So that's it for the sticking point.  Solved.

What about the rest of the support?  Aren't there like two more rooms past the buttress wall?  Yes. 

Luckily enough, we know our house is typical in one way.  It has wider foundation walls.  See that lip behind gorgeous baby gate #2?  I cursed that thing in the basement dig.  Now I could kiss it.

A post will rest on that lip about 2 feet back from the right edge of this picture, hidden in the powder room wall.  The other post will hide in the kitchen, on the outside foundation wall.  And if all goes well, the beam will hide in the ceiling joists. 

So now, with the structural situation figured out, all I have to do is get a family of five ready for demolition day.....!!!!!!

Friday, January 11, 2013

2013 - Year of The Renovation

It's on.  I'm more excited than terrified.  And I'm ready to start demolition, like, NOW.

It all started last April, when we exposed the brick.  That sparked an idea to remove the wall between our master bedroom and "sink room" to make the master more spacious and functional.  Which then got us thinking...what if we moved the master to the 3rd floor instead and made it one big room (versus the current two rooms). 

Then summer came.  We left Toronto, spent lots of time away, and stopped thinking about the house.

We came back.  Started thinking again.  And got inspired.

The last four months of 2012 were full of planning.  2013 will be full of doing. 

Excited?  Me too.  Let's go through the plans for our new main floor.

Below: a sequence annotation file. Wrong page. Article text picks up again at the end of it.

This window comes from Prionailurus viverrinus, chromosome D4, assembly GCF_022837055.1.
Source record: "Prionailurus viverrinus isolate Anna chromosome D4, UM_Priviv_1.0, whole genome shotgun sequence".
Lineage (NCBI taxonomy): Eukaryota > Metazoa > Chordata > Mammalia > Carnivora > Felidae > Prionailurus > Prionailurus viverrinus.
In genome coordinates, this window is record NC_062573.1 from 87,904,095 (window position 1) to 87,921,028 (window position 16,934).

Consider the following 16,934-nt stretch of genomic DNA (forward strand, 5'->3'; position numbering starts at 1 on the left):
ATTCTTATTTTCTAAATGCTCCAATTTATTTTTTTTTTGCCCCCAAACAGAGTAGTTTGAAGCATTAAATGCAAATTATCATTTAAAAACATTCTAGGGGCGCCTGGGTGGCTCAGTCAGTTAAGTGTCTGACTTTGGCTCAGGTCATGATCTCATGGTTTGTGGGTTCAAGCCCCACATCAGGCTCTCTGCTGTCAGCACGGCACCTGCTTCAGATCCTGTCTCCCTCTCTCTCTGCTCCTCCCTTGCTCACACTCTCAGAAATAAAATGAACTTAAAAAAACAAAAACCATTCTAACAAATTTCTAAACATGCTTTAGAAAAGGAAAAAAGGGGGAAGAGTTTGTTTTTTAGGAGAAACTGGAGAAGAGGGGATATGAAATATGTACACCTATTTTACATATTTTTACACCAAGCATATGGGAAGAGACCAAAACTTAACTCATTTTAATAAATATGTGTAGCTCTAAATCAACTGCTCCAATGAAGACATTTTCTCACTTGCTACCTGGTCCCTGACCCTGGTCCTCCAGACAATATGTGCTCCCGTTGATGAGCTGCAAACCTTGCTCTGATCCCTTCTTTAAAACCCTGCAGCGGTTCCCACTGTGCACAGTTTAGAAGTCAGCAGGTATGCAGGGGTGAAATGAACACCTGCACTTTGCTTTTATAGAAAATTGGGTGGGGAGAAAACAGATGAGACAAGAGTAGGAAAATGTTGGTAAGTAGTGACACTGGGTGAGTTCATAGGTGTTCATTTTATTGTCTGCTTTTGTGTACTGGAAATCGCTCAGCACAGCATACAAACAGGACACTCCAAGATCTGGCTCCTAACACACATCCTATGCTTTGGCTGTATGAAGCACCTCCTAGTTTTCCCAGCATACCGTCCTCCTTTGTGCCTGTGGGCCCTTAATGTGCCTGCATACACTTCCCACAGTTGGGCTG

Current Floorplan

In the current floor plan above, you can see the typical boxed rooms of an annex home.  Double door entryway on the left (we're the right side of a semi-detached) with a staircase straight ahead, and then living room, dining room, kitchen in a row from the front to the back of the house.  

The dining room is our biggest problem.  It's a repeat of space for us, since we eat in the kitchen.  The focus of our renovation is to reconfigure the layout to eliminate that dead space. 

New Floorplan

Ta-Da!  I know, lots going on.  But what you don't see anymore are walls.  No boxes.  Just open living space with a new entryway, kitchen, pantry, slider to the deck and....a powder room!  Dream.  Come.  True.

So, how did we get here?  Where did we come up with this plan? 

After deciding the main floor was on the chopping block, we immediately recognized that redesigning it was more than we could handle.  So we called in a pro, Kirsten Marshall, from Palmerston Design Consultants.  Steve immediately took a liking to her style.  And since I was lucky enough to be friends with her before I knew what she did for a living...I was sure we'd work well together. 

I was just happy she said yes.

Her familiarity with old homes like ours is key.  And her ability to come up with fresh, contemporary ideas that are highly functional but aesthetically pleasing is incredible.  Not to mention her love of ikea kitchens and making them look custom...need I say more?

Let's see some elevations.

New Kitchen

No uppers, but big drawers and lots of shelves for storage plus a huge new stainless-steel fridge for a house full of growing boys....